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Publication numberUS4882922 A
Publication typeGrant
Application numberUS 07/055,961
Publication dateNov 28, 1989
Filing dateJun 1, 1987
Priority dateJun 4, 1986
Fee statusPaid
Also published asCA1282981C, DE3766758D1, EP0248738A1, EP0248738B1
Publication number055961, 07055961, US 4882922 A, US 4882922A, US-A-4882922, US4882922 A, US4882922A
InventorsBoulot Dominique
Original AssigneeClecim S. A.
Export CitationBiBTeX, EndNote, RefMan
External Links: USPTO, USPTO Assignment, Espacenet
Rolling mill roll with rotating shell
US 4882922 A
Abstract
A roll with rotating shell comprising a fixed support beam (2), a tubular shell (1) rotatably mounted on the support beam (2) about an axis, a plurality of shoes for holding the shell distributed side by side along the length of the beam in an axial bearing plane (P), each shoe (3) being slideably mounted radially between the shell (1) and the support beam (2) and connected to an arrangement (21, 33) of regulating thrust and to an arrangement (51, 55) of introducing continuously a lubricant into the gap (52) between the bearing face (31) of the shoe and the internal face (13) of the shell. Each shoe (3) is provided, on the part (36) of its bearing face (31) which is turned upstream with respect to the direction of rotation of the shell (1), with an arrangement (6) of centering by lateral bearing on the internal face (13) of the shell in a radial direction (D) inclined with respect to the bearing plane (P) and under sufficient pressure to cause a transverse shift in the shoe and to create the effect of a wedge at the downstream end of the latter. The invention applies in particular to rolling mills used in the metallurgy industry to produce sheets or sheet metal.
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Claims(11)
I claim:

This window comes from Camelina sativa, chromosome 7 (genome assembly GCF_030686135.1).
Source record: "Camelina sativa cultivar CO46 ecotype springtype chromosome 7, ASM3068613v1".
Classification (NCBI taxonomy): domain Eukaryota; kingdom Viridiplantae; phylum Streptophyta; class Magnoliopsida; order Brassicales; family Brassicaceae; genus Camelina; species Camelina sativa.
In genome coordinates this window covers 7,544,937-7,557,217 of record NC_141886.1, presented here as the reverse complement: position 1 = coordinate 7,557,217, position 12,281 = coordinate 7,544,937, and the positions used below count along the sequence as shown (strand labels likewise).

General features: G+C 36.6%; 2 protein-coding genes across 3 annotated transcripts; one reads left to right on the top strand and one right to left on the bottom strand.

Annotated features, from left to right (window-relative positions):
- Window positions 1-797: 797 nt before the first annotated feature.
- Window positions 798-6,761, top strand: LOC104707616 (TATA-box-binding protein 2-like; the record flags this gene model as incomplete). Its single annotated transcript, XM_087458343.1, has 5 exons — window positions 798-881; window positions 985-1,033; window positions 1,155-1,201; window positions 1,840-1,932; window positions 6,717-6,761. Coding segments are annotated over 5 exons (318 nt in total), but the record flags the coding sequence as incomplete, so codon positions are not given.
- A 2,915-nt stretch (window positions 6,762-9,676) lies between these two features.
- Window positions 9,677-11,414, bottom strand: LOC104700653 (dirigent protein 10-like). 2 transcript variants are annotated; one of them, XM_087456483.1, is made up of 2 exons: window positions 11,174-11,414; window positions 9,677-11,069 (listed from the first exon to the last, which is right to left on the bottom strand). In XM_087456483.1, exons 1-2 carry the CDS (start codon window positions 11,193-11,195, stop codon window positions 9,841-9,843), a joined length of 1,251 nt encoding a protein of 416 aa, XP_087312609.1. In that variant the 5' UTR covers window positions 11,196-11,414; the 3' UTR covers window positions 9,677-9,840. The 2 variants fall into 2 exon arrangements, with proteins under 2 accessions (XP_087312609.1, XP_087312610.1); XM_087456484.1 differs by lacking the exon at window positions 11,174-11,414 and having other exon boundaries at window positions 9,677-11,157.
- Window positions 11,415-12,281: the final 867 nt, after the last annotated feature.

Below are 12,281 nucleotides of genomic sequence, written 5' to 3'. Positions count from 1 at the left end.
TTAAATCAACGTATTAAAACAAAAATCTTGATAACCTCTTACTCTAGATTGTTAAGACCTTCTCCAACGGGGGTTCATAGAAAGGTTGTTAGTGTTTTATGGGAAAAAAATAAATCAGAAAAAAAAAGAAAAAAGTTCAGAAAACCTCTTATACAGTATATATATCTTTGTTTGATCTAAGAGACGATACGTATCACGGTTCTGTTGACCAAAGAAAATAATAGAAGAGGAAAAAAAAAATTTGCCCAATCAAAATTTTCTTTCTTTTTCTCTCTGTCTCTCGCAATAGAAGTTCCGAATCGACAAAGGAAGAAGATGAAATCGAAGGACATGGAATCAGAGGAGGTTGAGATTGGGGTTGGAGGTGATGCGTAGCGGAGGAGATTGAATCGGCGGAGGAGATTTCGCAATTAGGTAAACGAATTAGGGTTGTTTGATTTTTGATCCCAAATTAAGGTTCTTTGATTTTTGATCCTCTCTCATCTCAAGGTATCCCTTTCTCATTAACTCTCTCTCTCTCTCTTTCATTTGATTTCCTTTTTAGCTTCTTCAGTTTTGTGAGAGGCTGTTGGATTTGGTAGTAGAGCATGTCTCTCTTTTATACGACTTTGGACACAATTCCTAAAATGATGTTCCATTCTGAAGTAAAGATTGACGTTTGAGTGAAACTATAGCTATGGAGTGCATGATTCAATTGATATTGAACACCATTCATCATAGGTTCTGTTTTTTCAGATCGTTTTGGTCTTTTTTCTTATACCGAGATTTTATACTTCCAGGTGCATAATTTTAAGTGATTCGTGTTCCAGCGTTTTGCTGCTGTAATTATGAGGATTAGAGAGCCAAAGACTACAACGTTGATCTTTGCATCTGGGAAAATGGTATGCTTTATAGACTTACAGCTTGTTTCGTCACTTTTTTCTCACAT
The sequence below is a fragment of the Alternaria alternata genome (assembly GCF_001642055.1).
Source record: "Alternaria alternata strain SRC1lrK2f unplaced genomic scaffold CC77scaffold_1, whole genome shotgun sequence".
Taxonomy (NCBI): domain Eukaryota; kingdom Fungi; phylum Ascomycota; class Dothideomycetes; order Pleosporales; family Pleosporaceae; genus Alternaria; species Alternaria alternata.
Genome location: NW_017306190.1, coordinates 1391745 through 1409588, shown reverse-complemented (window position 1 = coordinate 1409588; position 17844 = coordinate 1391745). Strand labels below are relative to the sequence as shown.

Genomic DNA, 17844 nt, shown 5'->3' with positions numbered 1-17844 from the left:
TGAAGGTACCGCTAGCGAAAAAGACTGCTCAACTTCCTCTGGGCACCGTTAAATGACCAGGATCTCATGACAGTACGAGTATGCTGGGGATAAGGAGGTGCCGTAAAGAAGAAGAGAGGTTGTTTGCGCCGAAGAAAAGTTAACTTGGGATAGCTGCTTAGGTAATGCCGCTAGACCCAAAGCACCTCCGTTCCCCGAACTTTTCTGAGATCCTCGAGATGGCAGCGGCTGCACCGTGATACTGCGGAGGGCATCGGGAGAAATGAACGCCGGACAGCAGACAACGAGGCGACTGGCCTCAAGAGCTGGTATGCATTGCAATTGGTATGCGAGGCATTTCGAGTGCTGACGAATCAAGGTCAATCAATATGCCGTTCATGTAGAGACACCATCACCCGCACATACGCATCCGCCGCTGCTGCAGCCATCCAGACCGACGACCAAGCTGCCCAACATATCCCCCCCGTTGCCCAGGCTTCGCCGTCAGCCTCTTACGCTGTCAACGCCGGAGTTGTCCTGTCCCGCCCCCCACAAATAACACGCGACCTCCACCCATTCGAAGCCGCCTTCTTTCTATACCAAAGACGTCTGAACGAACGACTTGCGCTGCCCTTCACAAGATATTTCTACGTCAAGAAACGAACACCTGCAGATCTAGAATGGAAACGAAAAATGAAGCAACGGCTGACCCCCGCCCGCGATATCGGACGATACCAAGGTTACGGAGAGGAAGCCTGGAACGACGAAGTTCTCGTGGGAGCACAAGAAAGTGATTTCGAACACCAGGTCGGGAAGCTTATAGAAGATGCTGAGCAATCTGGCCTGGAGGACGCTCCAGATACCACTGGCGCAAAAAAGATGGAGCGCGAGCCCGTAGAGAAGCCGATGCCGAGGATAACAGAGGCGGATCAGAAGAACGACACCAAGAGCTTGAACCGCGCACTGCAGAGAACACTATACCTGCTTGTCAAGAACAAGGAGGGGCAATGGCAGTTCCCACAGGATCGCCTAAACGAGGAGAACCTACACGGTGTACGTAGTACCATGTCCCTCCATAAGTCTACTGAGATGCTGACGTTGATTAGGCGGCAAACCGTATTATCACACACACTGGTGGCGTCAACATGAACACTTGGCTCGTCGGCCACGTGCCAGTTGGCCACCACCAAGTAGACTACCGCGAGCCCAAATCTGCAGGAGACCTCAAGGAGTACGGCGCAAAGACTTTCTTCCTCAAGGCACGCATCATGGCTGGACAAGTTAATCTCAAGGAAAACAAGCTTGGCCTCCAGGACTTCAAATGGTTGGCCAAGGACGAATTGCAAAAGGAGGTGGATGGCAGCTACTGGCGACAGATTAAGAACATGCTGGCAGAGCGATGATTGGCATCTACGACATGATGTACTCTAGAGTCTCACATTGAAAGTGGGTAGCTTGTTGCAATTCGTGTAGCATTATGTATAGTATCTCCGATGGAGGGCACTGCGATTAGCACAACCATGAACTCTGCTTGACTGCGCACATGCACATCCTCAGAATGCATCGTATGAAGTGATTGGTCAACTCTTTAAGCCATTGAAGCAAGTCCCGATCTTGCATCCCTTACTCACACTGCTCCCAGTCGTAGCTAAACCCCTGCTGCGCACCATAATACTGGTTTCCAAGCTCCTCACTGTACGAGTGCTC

1. A rolling mill for rolling metal products with rolls mounted in a roll stand structure to transmit a rolling load, comprising at least roll with a deformable rotating shell, said roll comprising a fixed support (2) in the form of an elongated beam, a tubular shell (1) surrounding the support beam (2) and rotatably mounted about an axis, a plurality of means (3) for holding the shell, these means being distributed side by side along the length of the beam and in a screw-down plane (P) along which the rolling load is transmitted, each holding means comprising a shoe (3), essentially centered in the bearing plane (P), disposed between the shell (1) and the support beam (2) and slidably mounted on said support beam in a radial direction, essentially in the screw-down plane (P), and a means (30) for regulating the radial thrust of the shoe (3), which thrust bears on the shoe and on the beam, the shoe (3) being provided with a cylindrical bearing face (31) having a radius essentially equal to that of the internal face (13) of the shell (1) and connected to means (51, 55) for introducing continuously, in the direction of rotation of the shell, a lubricating fluid in the form of a film disposed in the gap (52) between the bearing face (31) of the shoe and the internal face (13) of the shell, wherein each shoe (3) is provided, on the part (36) of its bearing face (31) which is turned upstream with respect to the direction of rotation of the shell (1), with an auxiliary means (6) of lateral thrust against the internal face (13) of the shell in a radial direction (D) inclined upstream with respect to the screw-down plane (P) and under sufficient pressure to cause, during service, a slight angular shift in the shoe which is capable of bringing about, by a wedge effect, the relative centering of the shell (1) with respect to the shoe (3).